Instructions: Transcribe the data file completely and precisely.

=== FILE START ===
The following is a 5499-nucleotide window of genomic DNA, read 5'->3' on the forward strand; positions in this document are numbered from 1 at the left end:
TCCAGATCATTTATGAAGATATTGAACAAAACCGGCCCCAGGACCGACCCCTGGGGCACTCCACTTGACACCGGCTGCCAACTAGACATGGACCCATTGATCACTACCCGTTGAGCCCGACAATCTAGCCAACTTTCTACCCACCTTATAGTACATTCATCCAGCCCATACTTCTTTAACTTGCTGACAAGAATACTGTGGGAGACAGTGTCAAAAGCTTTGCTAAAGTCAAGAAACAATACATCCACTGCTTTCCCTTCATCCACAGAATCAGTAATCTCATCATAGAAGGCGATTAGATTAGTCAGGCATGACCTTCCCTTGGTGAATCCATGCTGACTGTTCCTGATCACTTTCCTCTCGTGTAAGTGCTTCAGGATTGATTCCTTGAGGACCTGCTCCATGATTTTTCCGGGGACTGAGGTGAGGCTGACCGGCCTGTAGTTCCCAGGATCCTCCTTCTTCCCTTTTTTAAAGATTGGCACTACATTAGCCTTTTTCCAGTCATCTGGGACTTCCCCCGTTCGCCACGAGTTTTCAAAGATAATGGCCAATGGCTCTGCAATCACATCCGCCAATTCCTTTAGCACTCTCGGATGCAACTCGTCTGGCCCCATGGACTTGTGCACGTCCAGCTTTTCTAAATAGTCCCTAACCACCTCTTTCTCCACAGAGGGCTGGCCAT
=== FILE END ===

The following is a 5499-nucleotide window of genomic DNA, read 5'->3' on the forward strand; positions in this document are numbered from 1 at the left end:
TCCAGATCATTTATGAAGATATTGAACAAAACCGGCCCCAGGACCGACCCCTGGGGCACTCCACTTGACACCGGCTGCCAACTAGACATGGACCCATTGATCACTACCCGTTGAGCCCGACAATCTAGCCAACTTTCTACCCACCTTATAGTACATTCATCCAGCCCATACTTCTTTAACTTGCTGACAAGAATACTGTGGGAGACAGTGTCAAAAGCTTTGCTAAAGTCAAGAAACAATACATCCACTGCTTTCCCTTCATCCACAGAATCAGTAATCTCATCATAGAAGGCGATTAGATTAGTCAGGCATGACCTTCCCTTGGTGAATCCATGCTGACTGTTCCTGATCACTTTCCTCTCGTGTAAGTGCTTCAGGATTGATTCCTTGAGGACCTGCTCCATGATTTTTCCGGGGACTGAGGTGAGGCTGACCGGCCTGTAGTTCCCAGGATCCTCCTTCTTCCCTTTTTTAAAGATTGGCACTACATTAGCCTTTTTCCAGTCATCTGGGACTTCCCCCGTTCGCCACGAGTTTTCAAAGATAATGGCCAATGGCTCTGCAATCACATCCGCCAATTCCTTTAGCACTCTCGGATGCAACTCGTCTGGCCCCATGGACTTGTGCACGTCCAGCTTTTCTAAATAGTCCCTAACCACCTCTTTCTCCACAGAGGGCTGGCCAT